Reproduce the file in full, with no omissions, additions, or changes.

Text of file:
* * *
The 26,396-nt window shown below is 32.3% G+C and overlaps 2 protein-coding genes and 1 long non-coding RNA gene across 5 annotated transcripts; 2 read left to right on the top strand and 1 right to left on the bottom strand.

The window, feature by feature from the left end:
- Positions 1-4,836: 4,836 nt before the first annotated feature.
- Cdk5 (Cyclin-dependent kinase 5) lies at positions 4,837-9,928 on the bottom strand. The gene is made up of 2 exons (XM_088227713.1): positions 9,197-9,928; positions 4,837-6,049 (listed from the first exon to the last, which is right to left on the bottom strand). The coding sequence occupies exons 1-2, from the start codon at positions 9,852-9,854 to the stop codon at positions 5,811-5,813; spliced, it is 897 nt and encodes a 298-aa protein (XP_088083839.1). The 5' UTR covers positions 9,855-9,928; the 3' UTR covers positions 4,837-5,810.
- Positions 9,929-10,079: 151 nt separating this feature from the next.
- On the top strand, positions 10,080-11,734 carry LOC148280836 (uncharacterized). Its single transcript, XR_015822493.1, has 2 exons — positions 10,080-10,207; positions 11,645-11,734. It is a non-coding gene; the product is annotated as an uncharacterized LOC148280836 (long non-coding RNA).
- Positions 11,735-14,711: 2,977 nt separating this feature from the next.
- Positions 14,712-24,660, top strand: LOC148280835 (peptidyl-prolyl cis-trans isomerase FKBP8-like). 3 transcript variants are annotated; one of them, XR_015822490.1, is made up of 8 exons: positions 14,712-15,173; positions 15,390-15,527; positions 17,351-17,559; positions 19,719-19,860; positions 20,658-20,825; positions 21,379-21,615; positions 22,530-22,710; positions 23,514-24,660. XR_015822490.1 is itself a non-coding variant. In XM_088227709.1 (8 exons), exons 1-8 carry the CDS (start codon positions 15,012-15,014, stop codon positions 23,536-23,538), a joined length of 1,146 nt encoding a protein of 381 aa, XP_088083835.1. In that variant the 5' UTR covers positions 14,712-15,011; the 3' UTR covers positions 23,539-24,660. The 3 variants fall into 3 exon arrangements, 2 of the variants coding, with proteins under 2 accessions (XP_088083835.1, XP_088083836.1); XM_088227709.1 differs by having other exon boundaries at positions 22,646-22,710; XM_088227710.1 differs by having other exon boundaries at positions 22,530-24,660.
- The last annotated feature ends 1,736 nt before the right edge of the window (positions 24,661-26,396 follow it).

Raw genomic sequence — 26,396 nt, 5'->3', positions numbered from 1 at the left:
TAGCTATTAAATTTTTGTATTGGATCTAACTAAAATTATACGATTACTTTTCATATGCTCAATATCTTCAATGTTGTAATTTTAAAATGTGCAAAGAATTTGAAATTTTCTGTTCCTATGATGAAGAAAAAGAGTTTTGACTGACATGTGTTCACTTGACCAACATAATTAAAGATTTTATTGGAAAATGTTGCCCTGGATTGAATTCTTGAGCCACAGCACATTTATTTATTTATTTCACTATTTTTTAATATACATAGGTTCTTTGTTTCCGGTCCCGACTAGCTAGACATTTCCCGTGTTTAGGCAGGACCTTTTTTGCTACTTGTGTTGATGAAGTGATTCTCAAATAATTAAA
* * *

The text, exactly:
The 26,396-nt window shown below is 32.3% G+C and overlaps 2 protein-coding genes and 1 long non-coding RNA gene across 5 annotated transcripts; 2 read left to right on the top strand and 1 right to left on the bottom strand.

The window, feature by feature from the left end:
- Positions 1-4,836: 4,836 nt before the first annotated feature.
- Cdk5 (Cyclin-dependent kinase 5) lies at positions 4,837-9,928 on the bottom strand. The gene is made up of 2 exons (XM_088227713.1): positions 9,197-9,928; positions 4,837-6,049 (listed from the first exon to the last, which is right to left on the bottom strand). The coding sequence occupies exons 1-2, from the start codon at positions 9,852-9,854 to the stop codon at positions 5,811-5,813; spliced, it is 897 nt and encodes a 298-aa protein (XP_088083839.1). The 5' UTR covers positions 9,855-9,928; the 3' UTR covers positions 4,837-5,810.
- Positions 9,929-10,079: 151 nt separating this feature from the next.
- On the top strand, positions 10,080-11,734 carry LOC148280836 (uncharacterized). Its single transcript, XR_015822493.1, has 2 exons — positions 10,080-10,207; positions 11,645-11,734. It is a non-coding gene; the product is annotated as an uncharacterized LOC148280836 (long non-coding RNA).
- Positions 11,735-14,711: 2,977 nt separating this feature from the next.
- Positions 14,712-24,660, top strand: LOC148280835 (peptidyl-prolyl cis-trans isomerase FKBP8-like). 3 transcript variants are annotated; one of them, XR_015822490.1, is made up of 8 exons: positions 14,712-15,173; positions 15,390-15,527; positions 17,351-17,559; positions 19,719-19,860; positions 20,658-20,825; positions 21,379-21,615; positions 22,530-22,710; positions 23,514-24,660. XR_015822490.1 is itself a non-coding variant. In XM_088227709.1 (8 exons), exons 1-8 carry the CDS (start codon positions 15,012-15,014, stop codon positions 23,536-23,538), a joined length of 1,146 nt encoding a protein of 381 aa, XP_088083835.1. In that variant the 5' UTR covers positions 14,712-15,011; the 3' UTR covers positions 23,539-24,660. The 3 variants fall into 3 exon arrangements, 2 of the variants coding, with proteins under 2 accessions (XP_088083835.1, XP_088083836.1); XM_088227709.1 differs by having other exon boundaries at positions 22,646-22,710; XM_088227710.1 differs by having other exon boundaries at positions 22,530-24,660.
- The last annotated feature ends 1,736 nt before the right edge of the window (positions 24,661-26,396 follow it).

Raw genomic sequence — 26,396 nt, 5'->3', positions numbered from 1 at the left:
TAGCTATTAAATTTTTGTATTGGATCTAACTAAAATTATACGATTACTTTTCATATGCTCAATATCTTCAATGTTGTAATTTTAAAATGTGCAAAGAATTTGAAATTTTCTGTTCCTATGATGAAGAAAAAGAGTTTTGACTGACATGTGTTCACTTGACCAACATAATTAAAGATTTTATTGGAAAATGTTGCCCTGGATTGAATTCTTGAGCCACAGCACATTTATTTATTTATTTCACTATTTTTTAATATACATAGGTTCTTTGTTTCCGGTCCCGACTAGCTAGACATTTCCCGTGTTTAGGCAGGACCTTTTTTGCTACTTGTGTTGATGAAGTGATTCTCAAATAATTAAA